Real Story Behind Fed IT Security Job GrowthProjections Presume Transfer of Jobs from IT Contractors
The survey says that the federal payroll of IT security personnel will soar to 61,000 by 2015 from 27,000 in 2010. True, but that's not the full picture. Many of those 61,000 will already be working for the federal government on IT security initiatives, but as contractors, not as employees. The 61,000 figure includes a number of contractors who would be transferred to the federal payroll, says the analyst who provided the projection.
Rob Ayoub is an analyst with Frost & Sullivan, the research firm that conducted the survey for (ISC)2, a not-for-profit IT security education and certification organization. Ayoub says he came up with the employment projection based on interviews he conducted by e-mail with a subset of 145 survey respondents, mostly federal chief information officers and chief information security officers. He says his takeaway from those interviews is that many contractors performing IT security work for the government will be shifted to the federal payroll.
Contractors leave with a lot of knowledge and move frequently. Hiring permanent positions will, therefore, keep that knowledge in-house.
Why make contractors federal employees? Ayoub says the C-level executives he interviewed told him that by moving contractors to the federal payroll, the government would build and maintain a knowledgeable workforce. "Contractors leave with a lot of knowledge and move frequently," he says. "Hiring permanent positions will, therefore, keep that knowledge in-house."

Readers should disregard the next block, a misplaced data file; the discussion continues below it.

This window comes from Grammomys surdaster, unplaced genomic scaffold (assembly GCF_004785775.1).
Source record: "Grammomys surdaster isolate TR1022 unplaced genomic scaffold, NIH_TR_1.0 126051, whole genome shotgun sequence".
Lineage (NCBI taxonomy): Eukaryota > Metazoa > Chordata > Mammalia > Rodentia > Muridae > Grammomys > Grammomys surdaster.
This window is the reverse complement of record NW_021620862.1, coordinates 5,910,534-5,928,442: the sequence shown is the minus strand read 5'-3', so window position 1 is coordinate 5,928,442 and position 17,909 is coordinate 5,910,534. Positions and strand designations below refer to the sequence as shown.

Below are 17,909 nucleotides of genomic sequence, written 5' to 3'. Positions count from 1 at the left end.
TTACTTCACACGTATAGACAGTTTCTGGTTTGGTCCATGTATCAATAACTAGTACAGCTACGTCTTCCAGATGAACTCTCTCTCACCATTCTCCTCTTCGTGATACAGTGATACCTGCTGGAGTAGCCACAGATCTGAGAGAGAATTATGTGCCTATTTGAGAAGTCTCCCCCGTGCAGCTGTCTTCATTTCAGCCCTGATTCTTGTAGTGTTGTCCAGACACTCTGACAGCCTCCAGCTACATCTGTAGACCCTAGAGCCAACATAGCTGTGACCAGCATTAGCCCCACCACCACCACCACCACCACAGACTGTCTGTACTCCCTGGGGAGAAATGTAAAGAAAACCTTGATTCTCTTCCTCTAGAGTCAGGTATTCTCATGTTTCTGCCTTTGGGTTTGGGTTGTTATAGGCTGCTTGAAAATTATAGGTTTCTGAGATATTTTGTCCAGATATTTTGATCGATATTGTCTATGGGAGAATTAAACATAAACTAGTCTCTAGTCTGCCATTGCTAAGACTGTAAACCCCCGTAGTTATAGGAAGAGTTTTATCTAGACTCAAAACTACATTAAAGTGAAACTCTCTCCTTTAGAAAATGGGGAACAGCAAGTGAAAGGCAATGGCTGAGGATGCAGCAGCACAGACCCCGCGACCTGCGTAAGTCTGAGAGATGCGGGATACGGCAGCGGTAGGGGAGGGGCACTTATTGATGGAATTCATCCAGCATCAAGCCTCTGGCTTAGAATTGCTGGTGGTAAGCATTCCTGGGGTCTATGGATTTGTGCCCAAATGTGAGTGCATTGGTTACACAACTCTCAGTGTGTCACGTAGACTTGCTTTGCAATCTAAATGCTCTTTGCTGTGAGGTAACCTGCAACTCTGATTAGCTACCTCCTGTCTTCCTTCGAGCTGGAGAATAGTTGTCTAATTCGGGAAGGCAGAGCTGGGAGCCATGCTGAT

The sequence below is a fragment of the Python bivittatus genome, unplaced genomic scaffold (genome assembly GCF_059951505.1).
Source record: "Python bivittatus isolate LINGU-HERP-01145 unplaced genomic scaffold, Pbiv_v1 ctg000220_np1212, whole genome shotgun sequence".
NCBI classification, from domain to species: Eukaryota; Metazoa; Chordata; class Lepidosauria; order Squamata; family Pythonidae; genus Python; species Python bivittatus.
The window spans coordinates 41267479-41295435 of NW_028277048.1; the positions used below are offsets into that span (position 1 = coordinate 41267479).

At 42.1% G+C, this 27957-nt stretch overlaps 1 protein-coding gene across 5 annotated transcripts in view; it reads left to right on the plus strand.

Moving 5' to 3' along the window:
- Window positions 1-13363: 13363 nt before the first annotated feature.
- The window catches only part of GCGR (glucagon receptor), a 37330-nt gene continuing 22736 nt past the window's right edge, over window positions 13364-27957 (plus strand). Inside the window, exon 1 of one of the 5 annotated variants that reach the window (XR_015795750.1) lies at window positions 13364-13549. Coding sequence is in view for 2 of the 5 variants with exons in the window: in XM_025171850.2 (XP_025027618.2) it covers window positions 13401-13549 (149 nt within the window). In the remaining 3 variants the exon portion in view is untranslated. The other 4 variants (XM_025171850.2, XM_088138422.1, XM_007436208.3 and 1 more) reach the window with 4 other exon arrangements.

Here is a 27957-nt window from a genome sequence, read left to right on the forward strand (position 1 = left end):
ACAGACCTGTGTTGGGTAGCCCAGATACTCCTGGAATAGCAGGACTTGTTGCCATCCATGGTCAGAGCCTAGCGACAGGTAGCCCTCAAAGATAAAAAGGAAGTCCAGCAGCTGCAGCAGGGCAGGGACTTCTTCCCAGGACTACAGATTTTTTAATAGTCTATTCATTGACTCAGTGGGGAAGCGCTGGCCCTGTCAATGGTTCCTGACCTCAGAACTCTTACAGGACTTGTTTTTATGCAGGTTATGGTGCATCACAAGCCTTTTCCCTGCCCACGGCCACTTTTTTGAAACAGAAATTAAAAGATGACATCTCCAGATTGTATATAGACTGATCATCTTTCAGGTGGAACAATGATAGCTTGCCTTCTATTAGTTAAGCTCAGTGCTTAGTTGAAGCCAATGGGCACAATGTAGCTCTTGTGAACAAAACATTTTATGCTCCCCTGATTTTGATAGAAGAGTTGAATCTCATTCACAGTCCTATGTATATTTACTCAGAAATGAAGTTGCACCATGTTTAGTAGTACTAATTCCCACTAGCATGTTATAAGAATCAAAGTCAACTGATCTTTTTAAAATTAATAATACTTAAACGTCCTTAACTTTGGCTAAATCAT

Ayoub wouldn't say how many of the 145 respondents he interviewed to reach his conclusion. The 145 respondents were taken from a much larger pool of 10,000 survey takers Frost & Sullivan polled.
But doubts have been raised whether a significant transfer of personnel from contractors to the federal government can or will occur.
Karen Evans, who served as the de facto federal CIO during the Bush administration, doubted that thousands of contractors would be shifted to the federal payroll. "There is a freeze on federal pay, and there are also now hiring freezes within the government," says Evans, national director of the U.S. Cyber Challenge, a group that encourages young people to consider careers in IT security. "Generally, the contractors shift to the federal payroll due to stability in terms of job security. But the most recent employment statistics, which came out last week, do not show such a shift. In fact, they demonstrate a decrease in all levels of government employment."
The Bureau of Labor Statistics reported last week a decline in employment at all levels of government.
Alan Paller, research director at the SANS Institute, an IT security research and education organization, says the powerful IT services industry would use its political clout to prevent any large transfer of contractors to federal payrolls.
The IT services industry servicing the federal government is huge, and the use of federal contractors with IT and other skills has a long history in Washington. For instance, the Department of Homeland Security reported last year that it employs more private contractors than federal employees: roughly 200,000 contractors vs. 188,000 federal employees.
Even without transferring contractors to federal payrolls, the government will increase its IT security workforce. Emerging threats and adoption of technologies such as mobile applications, social media and cloud computing means the government will need an expanded federal IT security workforce. "Technology keeps coming new at us every month," says Hord Tipton, executive director at (ISC)2, and people with the right skills will be needed to protect critical infrastructure and systems.
But many of those serving the government as information security practitioners will not be federal employees. History tells us so.